Gospel and Inclusivity

Pilgrims, turkey and kimchi

Thanksgiving is an immigration story 

by Samuel Son


Author Samuel Son, the little boy with his back to the picture, remembers his first Thanksgiving after his family moved to the United States from Korea.

A year ago, I was going through my parents’ photo album to put together a digital slideshow for my mother’s 70th birthday bash. That’s when I happened upon this photo.

This was our first thanksgiving in America. As you can tell from the photo, it was American through and through, from the 10-pound turkey in the center, to the basket of fruits stocked to teetering height. However, there is no kimchee (pickled cabbage) at this table. My youngest brother’s face is all smiles. Next to him is my younger brother, Daniel. Even at that age he was the most pious: Note the deep furrow creasing his youthful skin around his tightly closed eyes, proof of spiritual sincerity. He is a pastor today and the church he planted several years ago is keeping him busy. My mother’s fingers are not interlocked, but folded across each other, giving her posture more “femininity.”

My father is at the head of the table. He came to New York a year before us, so at the time of this picture it was his second year in the United States. He worked several jobs and saved enough money to get a rental in a fourth floor, walk up apartment. This was not his first Thanksgiving, but the first as a family in America. He was thankful to God for that blessing because he worked hard for it.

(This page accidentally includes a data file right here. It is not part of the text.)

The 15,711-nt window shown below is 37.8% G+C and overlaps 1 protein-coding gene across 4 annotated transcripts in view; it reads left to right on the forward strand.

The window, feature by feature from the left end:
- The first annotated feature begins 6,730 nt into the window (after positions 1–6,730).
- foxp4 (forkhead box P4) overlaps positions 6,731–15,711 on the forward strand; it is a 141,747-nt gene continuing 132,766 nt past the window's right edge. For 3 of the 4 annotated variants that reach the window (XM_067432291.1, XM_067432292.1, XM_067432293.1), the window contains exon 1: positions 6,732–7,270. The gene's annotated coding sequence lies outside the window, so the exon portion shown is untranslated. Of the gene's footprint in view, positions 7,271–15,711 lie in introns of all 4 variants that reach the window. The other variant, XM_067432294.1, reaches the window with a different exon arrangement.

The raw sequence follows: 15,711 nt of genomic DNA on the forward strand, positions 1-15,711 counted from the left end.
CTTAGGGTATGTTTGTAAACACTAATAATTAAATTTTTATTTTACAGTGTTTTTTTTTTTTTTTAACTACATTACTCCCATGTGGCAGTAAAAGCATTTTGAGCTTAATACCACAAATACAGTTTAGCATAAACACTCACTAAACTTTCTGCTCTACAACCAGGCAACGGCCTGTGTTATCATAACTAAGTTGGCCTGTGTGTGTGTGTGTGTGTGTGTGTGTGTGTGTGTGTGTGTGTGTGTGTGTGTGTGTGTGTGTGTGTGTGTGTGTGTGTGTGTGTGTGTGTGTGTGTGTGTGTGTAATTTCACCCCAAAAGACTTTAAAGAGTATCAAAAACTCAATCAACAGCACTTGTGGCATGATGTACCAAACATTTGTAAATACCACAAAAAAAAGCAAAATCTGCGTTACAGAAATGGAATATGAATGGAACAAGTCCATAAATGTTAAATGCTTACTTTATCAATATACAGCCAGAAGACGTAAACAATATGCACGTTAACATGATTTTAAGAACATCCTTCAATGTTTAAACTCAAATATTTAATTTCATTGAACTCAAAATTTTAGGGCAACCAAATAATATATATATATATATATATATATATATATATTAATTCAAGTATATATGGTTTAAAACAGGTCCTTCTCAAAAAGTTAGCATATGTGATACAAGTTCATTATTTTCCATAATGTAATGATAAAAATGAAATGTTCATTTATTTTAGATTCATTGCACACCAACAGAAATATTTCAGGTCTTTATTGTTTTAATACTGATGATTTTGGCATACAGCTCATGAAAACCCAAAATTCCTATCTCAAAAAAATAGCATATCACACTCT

That leaves the boy with his back to the camera. That is me. I would like to say that I was in deep prayer like Daniel. Honestly, though, I have no idea.

While this photo fills out the details, I’ve never forgotten that meal. I remember that we all felt as if we were being initiated into the American community. After all, rituals mark membership.

And what ritual is more American than Thanksgiving?

Baseball and weekly visits to Kentucky Fried Chicken assimilated us to the daily habits of Americans, but this ritual was worth a photo shoot. This holiday, my father told us around the table, embodied the core values of America: faith, hard work, family and God.